The Black Magic singers wrote Pretty Girls for their upcoming album Get Weird, but they ditched it and instead offered it to other artists.
It was snapped up by Britney and Iggy, who released it as a collaboration in May (15), but the song failed to set the charts alight and debuted on America's Billboard 100 at number 29.
Iggy later hit headlines when she appeared to suggest it was Britney's fault the song failed to make an impact on the chart, insisting the Toxic singer failed to properly promote the single.
"It's difficult to send a song up the charts without additional promo and TV performances etc. unfortunately I'm just featured" Iggy tweeted. "I would have enjoyed performing it a lot, I think it got off to a powerful start. but you need content to compete in 2015."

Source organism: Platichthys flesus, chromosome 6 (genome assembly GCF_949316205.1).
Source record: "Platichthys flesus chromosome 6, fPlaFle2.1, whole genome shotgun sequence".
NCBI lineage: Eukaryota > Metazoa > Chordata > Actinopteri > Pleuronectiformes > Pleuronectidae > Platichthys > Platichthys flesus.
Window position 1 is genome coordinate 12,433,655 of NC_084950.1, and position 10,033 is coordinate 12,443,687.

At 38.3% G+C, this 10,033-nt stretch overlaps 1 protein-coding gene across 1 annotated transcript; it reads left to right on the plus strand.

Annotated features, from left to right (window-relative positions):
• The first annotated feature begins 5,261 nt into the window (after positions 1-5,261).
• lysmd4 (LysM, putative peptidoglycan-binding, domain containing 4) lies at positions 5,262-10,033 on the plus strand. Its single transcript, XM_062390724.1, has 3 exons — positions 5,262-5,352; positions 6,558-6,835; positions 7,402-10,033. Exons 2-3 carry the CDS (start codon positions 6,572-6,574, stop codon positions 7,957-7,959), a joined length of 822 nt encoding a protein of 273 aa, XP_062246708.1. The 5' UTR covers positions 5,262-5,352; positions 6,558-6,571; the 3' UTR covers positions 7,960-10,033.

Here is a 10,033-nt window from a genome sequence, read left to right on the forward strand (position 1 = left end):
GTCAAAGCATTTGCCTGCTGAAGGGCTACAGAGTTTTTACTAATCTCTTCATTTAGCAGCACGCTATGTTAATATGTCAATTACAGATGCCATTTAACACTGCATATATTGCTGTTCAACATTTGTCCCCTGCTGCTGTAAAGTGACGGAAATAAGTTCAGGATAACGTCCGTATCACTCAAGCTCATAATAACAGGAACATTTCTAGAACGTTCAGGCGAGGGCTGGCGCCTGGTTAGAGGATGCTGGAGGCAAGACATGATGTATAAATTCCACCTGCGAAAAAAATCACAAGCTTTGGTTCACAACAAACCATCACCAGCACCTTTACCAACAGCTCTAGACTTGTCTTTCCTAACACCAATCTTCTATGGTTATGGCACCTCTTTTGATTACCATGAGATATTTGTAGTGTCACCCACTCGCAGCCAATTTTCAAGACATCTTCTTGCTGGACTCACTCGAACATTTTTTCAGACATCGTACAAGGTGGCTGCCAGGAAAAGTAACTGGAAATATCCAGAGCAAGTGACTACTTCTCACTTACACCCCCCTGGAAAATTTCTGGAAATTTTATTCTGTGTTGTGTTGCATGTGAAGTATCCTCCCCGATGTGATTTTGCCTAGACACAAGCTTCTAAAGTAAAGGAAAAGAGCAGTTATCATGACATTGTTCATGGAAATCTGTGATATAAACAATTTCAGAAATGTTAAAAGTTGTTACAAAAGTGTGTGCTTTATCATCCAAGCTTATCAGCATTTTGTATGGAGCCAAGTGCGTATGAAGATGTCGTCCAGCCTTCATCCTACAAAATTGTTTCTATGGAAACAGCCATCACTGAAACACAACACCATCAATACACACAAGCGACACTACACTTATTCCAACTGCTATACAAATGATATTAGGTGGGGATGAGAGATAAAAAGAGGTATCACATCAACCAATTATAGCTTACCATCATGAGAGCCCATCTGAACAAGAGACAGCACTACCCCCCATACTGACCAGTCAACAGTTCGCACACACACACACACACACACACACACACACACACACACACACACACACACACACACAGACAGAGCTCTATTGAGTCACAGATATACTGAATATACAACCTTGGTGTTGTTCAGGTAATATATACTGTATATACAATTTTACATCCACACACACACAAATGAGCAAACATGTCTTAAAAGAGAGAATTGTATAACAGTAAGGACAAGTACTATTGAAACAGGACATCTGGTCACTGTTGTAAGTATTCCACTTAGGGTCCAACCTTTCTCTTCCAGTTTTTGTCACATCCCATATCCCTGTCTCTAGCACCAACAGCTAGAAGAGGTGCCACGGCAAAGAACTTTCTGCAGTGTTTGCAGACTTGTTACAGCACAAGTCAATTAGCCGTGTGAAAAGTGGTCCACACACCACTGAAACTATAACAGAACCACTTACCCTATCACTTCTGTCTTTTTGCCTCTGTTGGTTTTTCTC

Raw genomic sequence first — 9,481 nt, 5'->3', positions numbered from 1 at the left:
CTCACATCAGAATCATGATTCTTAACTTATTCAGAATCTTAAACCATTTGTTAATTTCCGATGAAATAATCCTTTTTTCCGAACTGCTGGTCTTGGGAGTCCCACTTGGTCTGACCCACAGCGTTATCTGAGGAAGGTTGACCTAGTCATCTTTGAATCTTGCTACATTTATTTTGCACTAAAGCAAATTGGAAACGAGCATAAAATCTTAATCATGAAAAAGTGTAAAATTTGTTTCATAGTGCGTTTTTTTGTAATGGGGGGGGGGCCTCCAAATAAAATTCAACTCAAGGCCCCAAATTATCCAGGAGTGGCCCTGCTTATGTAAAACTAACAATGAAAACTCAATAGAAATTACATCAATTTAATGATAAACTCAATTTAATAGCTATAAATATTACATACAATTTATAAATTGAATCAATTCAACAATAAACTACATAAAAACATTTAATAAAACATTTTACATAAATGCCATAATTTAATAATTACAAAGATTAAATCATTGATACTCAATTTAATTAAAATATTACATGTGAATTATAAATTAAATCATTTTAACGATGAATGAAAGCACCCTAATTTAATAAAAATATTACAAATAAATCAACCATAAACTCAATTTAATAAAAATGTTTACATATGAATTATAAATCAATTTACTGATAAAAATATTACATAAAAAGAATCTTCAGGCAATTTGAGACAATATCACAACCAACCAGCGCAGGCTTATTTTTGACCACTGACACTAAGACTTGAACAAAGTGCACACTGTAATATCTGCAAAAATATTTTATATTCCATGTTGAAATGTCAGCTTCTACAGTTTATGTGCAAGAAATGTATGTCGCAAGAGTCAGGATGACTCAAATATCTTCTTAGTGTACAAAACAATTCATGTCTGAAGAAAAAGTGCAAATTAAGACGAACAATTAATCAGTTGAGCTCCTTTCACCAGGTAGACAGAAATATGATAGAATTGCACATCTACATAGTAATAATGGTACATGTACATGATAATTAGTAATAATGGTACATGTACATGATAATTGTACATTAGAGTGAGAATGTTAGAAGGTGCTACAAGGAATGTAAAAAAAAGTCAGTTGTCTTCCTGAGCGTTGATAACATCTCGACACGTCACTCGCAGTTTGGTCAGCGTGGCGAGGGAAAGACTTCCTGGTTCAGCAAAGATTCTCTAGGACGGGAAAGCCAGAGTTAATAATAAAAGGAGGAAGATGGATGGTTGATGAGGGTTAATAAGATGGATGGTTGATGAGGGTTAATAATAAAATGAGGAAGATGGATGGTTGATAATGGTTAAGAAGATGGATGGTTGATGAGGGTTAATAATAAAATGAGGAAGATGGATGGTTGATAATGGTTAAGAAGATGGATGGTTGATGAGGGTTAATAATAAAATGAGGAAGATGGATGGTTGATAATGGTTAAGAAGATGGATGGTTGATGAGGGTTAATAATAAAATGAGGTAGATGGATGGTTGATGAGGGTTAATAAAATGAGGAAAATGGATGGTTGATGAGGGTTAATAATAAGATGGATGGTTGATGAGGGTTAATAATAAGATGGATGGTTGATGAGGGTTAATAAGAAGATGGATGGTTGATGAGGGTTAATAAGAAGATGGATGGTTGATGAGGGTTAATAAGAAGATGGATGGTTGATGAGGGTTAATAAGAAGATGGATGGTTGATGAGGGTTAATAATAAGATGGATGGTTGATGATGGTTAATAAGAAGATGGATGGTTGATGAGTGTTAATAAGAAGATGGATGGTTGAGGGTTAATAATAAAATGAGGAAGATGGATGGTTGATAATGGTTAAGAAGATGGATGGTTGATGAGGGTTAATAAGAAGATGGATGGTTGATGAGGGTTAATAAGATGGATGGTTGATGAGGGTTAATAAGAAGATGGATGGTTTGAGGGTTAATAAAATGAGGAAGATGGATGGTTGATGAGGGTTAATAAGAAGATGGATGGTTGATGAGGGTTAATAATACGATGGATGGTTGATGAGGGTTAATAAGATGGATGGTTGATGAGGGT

After her tweets sparked controversy, Iggy later spoke out to insist she is proud of the song and thinks a lot of Britney.
"I think Britney is great", she explained, "I really love the song, and actually never said anything negative, only that I think there was room to do more with it.
"I'm not attacking anyone. All I said was: I wish we had promoted more but that's out of my control. She's a good friend."
The stars of Little Mix have now spoken out about the drama, insisting they don't care about the song's chart performance as they are just happy to have had one of their tracks recorded by pop legend Britney.
"I don't give a c**p who thinks it was a flop," bandmember Jesy Nelson says. "Britney Spears sang our song. That's not a flop to me."
"It didn't go with the (our) album," Perrie Edwards continues. "I feel like Britney is the only person who can get away with that line 'All around the world pretty girls'. They absolutely smashed it. They owned it."
During the interview with the Sydney Daily Telegraph newspaper, the girls also opened up about writing tracks for Get Weird, which is due for release next month (Nov15).
"Pop is hard," Perrie admits. "We don't want to put out any old s**t. We want to put out quality tracks. A lot of stigma comes with girl bands, people think you just sing and prance around. No one really knows we actually write our own music."